# Ticks

Generate representative values from a continuous interval.

## ticks(*start*, *stop*, *count*)

Examples · Source · Returns an array of approximately *count* + 1 uniformly-spaced, nicely-rounded values between *start* and *stop* (inclusive). Each value is a power of ten multiplied by 1, 2 or 5.

`d3.ticks(1, 9, 5) // [2, 4, 6, 8]`

`d3.ticks(1, 9, 20) // [1, 1.5, 2, 2.5, 3, 3.5, 4, 4.5, 5, 5.5, 6, 6.5, 7, 7.5, 8, 8.5, 9]`

Ticks are inclusive in the sense that they may include the specified *start* and *stop* values if (and only if) they are exact, nicely-rounded values consistent with the inferred step. More formally, each returned tick *t* satisfies *start* ≤ *t* and *t* ≤ *stop*.

## tickIncrement(*start*, *stop*, *count*)

Source · Like d3.tickStep, except requires that *start* is always less than or equal to *stop*, and if the tick step for the given *start*, *stop* and *count* would be less than one, returns the negative inverse tick step instead.

`d3.tickIncrement(1, 9, 5) // 2`

`d3.tickIncrement(1, 9, 20) // -2, meaning a tick step 0.5`

This method is always guaranteed to return an integer, and is used by d3.ticks to guarantee that the returned tick values are represented as precisely as possible in IEEE 754 floating point.

## tickStep(*start*, *stop*, *count*)

Source · Returns the difference between adjacent tick values if the same arguments were passed to d3.ticks: a nicely-rounded value that is a power of ten multiplied by 1, 2 or 5.

`d3.tickStep(1, 9, 5) // 2`

If *stop* is less than *start*, may return a negative tick step to indicate descending ticks.

`d3.tickStep(9, 1, 5) // -2`

Note that due to the limited precision of IEEE 754 floating point, the returned value may not be exact decimals; use d3-format to format numbers for human consumption.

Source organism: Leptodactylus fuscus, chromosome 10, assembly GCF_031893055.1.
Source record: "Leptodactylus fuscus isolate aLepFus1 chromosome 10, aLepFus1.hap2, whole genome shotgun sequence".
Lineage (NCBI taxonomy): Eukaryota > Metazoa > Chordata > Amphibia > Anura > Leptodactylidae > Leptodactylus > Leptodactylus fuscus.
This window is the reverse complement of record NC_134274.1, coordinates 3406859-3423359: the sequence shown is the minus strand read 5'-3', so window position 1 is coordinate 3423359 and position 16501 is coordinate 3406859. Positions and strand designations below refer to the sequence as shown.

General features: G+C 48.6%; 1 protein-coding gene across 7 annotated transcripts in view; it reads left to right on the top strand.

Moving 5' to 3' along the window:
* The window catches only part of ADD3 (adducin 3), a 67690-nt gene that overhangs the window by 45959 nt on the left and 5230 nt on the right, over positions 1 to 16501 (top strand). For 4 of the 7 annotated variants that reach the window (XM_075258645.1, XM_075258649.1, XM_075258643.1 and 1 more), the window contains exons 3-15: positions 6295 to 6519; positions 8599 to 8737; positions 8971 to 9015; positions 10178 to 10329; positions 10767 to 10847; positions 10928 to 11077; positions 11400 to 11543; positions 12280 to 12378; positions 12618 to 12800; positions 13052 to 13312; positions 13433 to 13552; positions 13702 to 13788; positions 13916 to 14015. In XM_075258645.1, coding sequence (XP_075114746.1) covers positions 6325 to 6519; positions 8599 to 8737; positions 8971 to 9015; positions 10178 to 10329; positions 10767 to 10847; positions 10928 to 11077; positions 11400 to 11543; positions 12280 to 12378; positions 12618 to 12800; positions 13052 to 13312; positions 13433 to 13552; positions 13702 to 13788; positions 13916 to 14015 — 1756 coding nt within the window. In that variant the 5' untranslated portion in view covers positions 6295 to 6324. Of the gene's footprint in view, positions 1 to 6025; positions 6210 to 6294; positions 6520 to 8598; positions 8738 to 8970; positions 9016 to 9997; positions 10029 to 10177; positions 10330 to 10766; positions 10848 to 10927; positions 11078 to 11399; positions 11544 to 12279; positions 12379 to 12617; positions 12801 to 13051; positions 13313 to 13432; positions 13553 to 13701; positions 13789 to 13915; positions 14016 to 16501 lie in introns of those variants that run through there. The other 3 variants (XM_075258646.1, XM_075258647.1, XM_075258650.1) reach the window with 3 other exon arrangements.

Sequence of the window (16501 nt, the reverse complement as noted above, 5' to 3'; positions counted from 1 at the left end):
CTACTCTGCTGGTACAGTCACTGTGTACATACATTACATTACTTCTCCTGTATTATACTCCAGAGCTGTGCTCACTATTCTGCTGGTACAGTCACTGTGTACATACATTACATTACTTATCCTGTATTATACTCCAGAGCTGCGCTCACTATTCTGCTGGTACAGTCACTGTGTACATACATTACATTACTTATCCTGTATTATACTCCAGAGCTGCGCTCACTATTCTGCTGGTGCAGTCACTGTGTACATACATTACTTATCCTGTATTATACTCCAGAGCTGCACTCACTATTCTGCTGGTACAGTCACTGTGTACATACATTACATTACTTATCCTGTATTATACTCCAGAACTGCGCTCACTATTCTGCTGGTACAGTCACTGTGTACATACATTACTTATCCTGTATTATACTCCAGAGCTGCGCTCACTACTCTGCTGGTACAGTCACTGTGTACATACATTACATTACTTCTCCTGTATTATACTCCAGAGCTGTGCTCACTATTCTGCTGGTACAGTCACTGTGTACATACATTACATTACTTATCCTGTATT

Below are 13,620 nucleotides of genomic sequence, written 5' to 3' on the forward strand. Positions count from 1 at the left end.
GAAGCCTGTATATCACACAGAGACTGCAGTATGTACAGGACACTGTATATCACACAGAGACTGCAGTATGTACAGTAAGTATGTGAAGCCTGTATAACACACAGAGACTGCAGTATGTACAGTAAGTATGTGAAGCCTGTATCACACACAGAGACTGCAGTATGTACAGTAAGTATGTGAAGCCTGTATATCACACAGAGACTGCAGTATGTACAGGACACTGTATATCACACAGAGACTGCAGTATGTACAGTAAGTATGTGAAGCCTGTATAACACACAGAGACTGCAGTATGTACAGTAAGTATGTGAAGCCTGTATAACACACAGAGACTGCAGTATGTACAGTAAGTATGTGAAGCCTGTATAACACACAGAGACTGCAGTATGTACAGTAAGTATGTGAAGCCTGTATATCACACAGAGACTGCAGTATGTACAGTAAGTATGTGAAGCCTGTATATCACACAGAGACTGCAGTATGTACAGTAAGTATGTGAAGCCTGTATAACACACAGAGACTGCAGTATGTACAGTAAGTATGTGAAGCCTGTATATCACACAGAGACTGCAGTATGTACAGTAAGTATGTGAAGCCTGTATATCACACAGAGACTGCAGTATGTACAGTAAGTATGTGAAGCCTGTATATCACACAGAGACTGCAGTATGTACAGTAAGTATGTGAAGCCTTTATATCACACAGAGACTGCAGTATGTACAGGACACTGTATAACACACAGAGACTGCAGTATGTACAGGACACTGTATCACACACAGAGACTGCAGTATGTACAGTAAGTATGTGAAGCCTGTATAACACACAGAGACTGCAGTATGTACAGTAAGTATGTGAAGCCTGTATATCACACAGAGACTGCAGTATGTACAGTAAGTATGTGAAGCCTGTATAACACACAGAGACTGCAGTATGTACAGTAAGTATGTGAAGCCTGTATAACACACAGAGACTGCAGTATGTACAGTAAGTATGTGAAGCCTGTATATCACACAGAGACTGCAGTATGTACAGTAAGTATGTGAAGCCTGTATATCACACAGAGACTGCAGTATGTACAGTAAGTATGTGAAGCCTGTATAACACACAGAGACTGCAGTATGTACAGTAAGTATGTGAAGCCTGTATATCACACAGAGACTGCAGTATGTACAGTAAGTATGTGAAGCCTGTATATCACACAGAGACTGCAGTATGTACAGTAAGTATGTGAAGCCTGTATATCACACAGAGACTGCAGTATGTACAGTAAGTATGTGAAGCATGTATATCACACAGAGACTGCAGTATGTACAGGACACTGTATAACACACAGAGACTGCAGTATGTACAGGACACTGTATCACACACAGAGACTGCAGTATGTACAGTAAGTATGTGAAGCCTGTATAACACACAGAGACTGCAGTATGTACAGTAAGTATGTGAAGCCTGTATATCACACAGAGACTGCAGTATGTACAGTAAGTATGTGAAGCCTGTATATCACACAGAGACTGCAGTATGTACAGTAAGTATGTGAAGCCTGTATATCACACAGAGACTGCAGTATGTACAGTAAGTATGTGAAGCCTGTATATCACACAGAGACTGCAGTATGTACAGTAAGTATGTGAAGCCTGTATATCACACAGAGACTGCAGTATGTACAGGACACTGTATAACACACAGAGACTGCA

## nice(*start*, *stop*, *count*)

Source · Returns a new interval [*niceStart*, *niceStop*] covering the given interval [*start*, *stop*] and where *niceStart* and *niceStop* are guaranteed to align with the corresponding tick step.

`d3.nice(1, 9, 5) // [0, 10]`

Like d3.tickIncrement, this requires that *start* is less than or equal to *stop*.

## range(*start*, *stop*, *step*)

Examples · Source · Returns an array containing an arithmetic progression, similar to the Python built-in range. This method is often used to iterate over a sequence of uniformly-spaced numeric values, such as the indexes of an array or the ticks of a linear scale. (See also d3.ticks for nicely-rounded values.)

`d3.range(6) // [0, 1, 2, 3, 4, 5]`

If *step* is omitted, it defaults to 1. If *start* is omitted, it defaults to 0. The *stop* value is exclusive; it is not included in the result. If *step* is positive, the last element is the largest *start* + *i* * *step* less than *stop*; if *step* is negative, the last element is the smallest *start* + *i* * *step* greater than *stop*.

`d3.range(5, -1, -1) // [5, 4, 3, 2, 1, 0]`

If the returned array would contain an infinite number of values, an empty range is returned.

`d3.range(Infinity) // []`

The arguments are not required to be integers; however, the results are more predictable if they are. The values in the returned array are defined as *start* + *i* * *step*, where *i* is an integer from zero to one minus the total number of elements in the returned array.

`d3.range(0, 1, 0.2) // [0, 0.2, 0.4, 0.6000000000000001, 0.8]`

This behavior is due to IEEE 754 double-precision floating point, which defines 0.2 * 3 = 0.6000000000000001. Use d3-format to format numbers for human consumption with appropriate rounding; see also *linear*.tickFormat in d3-scale. Likewise, if the returned array should have a specific length, consider using *array*.map on an integer range.

`d3.range(0, 1, 1 / 49) // 👎 returns 50 elements!`

`d3.range(49).map((d) => d / 49) // 👍 returns 49 elements`